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Why GlaxoSmithKline plc Is A Top ISA Buy

It’s not often you can get away with not paying tax, but your annual ISA allowance allows you to do exactly that. Pick the right share and lock it way in an ISA for a decade or two, and you could see a healthy return on your initial investment that the taxman can’t touch.

So, what makes a good share for an ISA? Ideally, it needs to be one that will appreciate in capital value. But re-investing dividends is also a great way to generate money, so a high-yielding share makes a great choice, too.

Here’s why I think GlaxoSmithSkine (LSE: GSK) (NYSE: GSK.US) would make a great candidate for your 2014 ISA.

GlaxoSmithKlineFirstly, Glaxo is a huge company — the biggest pharmaceutical company listed on the London Stock Exchange, in fact. That means it has the huge resources needed to invest for the long term, which is essential for success in its industry. Analysis last year by Forbes put the cost of getting one new pharmaceutical product to market at up to $5bn by the time you’ve accounted for all the ones that didn’t make it. Only the biggest companies can afford to play at this game.

Surviving the fall

Over recent years, the big-hitters of the pharmaceutical sector have all been affected by their various ‘blockbuster’ products — ones that generate more than $1bn of revenue a year — falling out of patent-protection, with no replacements in the pipeline, leading to the companies tumbling over what’s become known as the ‘patent cliff’.

But Glaxo wasn’t as badly damaged by the fall as some of its competitors, because it had been busy diversifying away from the traditional ‘blockbuster drug’ revenue model, and embracing newer biotechnology-oriented avenues to deliver more cost-effective products.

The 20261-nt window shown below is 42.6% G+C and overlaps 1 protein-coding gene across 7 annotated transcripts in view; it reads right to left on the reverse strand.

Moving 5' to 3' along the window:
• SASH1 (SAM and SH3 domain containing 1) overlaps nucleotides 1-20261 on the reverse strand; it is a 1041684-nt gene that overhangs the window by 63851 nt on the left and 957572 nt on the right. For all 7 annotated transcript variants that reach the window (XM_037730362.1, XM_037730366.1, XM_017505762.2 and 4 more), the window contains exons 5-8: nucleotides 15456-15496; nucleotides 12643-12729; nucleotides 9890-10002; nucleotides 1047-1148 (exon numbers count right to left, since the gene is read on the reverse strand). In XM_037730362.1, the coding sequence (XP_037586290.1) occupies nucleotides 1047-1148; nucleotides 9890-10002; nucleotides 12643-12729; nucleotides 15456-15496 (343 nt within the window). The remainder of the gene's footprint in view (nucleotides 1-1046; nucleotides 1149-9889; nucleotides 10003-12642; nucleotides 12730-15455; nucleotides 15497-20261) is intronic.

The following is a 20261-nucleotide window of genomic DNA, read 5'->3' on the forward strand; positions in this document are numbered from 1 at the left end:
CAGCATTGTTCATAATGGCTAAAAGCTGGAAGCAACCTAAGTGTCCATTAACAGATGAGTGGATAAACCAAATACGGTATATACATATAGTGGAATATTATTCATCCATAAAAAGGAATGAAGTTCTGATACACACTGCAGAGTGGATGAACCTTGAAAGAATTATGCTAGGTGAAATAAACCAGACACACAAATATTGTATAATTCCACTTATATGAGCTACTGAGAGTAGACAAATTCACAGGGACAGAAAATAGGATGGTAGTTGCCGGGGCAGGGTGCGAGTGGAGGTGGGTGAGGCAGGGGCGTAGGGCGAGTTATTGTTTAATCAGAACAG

Indeed, it’s been getting approval for new treatments that should create a steady stream of sales over the next umpteen years, including its Tivecay HIV treatment, which could prove to be a significant revenue generator.

Top pipeline

Better still, only last November the analyst-house Morningstar rated GlaxoSmithKline’s product pipeline the best of 11 leading pharmaceutical companies, with its potential treatments in the areas of oncology and respiratory diseases being seen as key strengths.

And Glaxo has also been disposing of non-core, non-global brands that were distracting it from its main activities. For example, it sold the Lucozade and Ribena drinks brands to Suntory last autumn, and came away with £1.35bn that it can re-invest in its core consumer healthcare business.

Glaxo’s products fall into the category of “consumables” — things that people buy again and again and again. And, being medicines, they’re the sort of consumables that people don’t cut-back on buying when money gets tight, making Glaxo a highly defensive stock.

Growing dividend = growing ISA

Glaxo’s current P/E of 14.7 isn’t low. But it’s 11% lower than the pharmaceutical sector average of 16.5, making it comparatively cheap for such a blue-chip company.

And then there’s Glaxo’s dividend. With around a 4.7% it’s over a third higher the FTSE 100 index average of 3.5%. And the fact that its dividend has increased by an inflation-beating compound annual growth rate of 6.7% since 2008 provides reassurance that Glaxo intends to keep growing it in the future. Re-investing those dividends in more Glaxo shares will help your ISA grow and grow.

When selecting shares for your ISA, you ought to think long term -- the real money isn’t made by selling every time there’s an incremental rise, not with those pesky trading fees. Instead, you should consider shares that you’re happy to ‘buy and forget’.

That’s why our top analysts scoured the FTSE 100 to bring you five names that they believe can form the heart of your portfolio, including a Big Pharma dividend champion, a giant with two billion consumers every day, an omnipresent high-street hero , a defensive Goliath and a power play with a 5%+ yield.

For your special FREE report, simply click here now -- but hurry, as the report will only be available for a limited time!

Jon owns shares in GlaxoSmithKline. The Motley Fool has recommended GlaxoSmithKline.